As a lead strategist at the Content Marketing Institute (among a number of other professional endeavors), Robert Rose is a renowned expert on all things related to content marketing. We recently asked Robert to share his thoughts on the topic of PR and its relation to content marketing, and the resulting Q&A below is chock full of tips and insights. We hope you enjoy it!

PR Newswire:  What’s the first thing that comes to mind when you hear the term…

Content Marketing… 

Robert Rose: Well, the first thing that comes to mind is “my job”.  But the second thought is how marketers are using organic content and dynamic storytelling to positively affect business results.

 Public Relations…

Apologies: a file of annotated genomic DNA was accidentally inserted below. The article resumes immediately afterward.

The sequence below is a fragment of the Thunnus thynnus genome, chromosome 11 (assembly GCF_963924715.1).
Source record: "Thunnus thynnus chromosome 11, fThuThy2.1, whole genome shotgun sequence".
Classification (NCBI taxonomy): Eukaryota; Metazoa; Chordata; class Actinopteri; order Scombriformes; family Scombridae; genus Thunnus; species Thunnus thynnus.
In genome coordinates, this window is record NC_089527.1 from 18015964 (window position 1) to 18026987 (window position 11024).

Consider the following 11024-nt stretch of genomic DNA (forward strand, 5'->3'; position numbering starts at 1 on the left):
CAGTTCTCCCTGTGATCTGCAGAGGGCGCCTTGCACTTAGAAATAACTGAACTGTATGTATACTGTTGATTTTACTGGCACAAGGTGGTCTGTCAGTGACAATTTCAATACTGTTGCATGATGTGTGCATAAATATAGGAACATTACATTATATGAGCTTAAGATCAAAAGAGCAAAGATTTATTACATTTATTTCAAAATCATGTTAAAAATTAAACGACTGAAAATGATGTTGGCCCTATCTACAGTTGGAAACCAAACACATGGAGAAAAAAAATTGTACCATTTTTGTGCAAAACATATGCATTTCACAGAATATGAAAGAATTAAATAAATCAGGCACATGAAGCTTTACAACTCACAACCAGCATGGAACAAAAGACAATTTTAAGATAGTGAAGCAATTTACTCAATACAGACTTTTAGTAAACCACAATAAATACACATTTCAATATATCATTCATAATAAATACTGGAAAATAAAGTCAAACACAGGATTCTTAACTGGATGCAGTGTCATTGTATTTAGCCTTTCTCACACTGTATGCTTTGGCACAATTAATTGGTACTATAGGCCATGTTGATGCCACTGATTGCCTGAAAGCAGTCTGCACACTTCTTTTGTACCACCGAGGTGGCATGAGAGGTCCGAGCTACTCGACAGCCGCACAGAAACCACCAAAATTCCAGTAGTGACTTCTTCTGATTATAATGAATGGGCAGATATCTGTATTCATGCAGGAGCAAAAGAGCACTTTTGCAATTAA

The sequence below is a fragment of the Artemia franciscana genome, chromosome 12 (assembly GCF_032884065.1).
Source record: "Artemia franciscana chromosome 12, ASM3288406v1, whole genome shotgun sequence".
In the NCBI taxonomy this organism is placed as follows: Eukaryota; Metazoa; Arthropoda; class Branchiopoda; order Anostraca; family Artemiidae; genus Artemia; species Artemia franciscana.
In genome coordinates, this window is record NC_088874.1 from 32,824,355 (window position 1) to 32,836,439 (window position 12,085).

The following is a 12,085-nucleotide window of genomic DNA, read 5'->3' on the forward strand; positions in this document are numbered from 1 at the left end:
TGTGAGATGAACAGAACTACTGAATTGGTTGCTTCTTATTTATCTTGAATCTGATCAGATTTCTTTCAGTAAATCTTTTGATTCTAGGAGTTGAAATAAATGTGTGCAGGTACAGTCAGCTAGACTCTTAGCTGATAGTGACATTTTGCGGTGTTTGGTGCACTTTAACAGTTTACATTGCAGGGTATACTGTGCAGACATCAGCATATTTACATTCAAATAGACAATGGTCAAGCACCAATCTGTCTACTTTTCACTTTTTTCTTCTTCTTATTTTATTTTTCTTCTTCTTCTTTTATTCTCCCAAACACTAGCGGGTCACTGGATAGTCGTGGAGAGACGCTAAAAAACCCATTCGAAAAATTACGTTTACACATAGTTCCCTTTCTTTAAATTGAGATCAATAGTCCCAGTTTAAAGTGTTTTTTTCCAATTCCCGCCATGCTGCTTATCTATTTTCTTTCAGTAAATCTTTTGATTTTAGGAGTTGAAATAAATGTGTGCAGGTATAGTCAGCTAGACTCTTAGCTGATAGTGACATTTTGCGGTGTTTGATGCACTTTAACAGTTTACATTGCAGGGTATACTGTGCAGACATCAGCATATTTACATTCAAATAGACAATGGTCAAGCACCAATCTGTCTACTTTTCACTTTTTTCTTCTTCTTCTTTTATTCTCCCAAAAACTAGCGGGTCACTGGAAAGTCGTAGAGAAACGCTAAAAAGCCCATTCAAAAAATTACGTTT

RR: A core practice that is undergoing fundamental disruption.  I’m a HUGE, passionate fan of public relations.  But I think the practice of Public Relations has lost its way a bit – especially as it pertains to being the corporate “storyteller”.  If there’s one group that should be embracing the ideas of content marketing – it’s PR.  And, sadly, because in many cases it has lost its strategic seat at the table (save for crisis management) PR is one of the last departments to actually get to embrace content marketing.

Daisy Rose, via BigBlueMoose on Flickr.

 Man’s best friend  (a slight digression, but I had to throw this one in here given that you’re fellow dog lover)

RR:  Oh my god – you’re tempting me to embed pictures of my dog here aren’t you.

PRN:  Yes.  We are.

PRN: What are the parallels between content marketing and PR? (What does PR lend to content marketing, and vice versa?)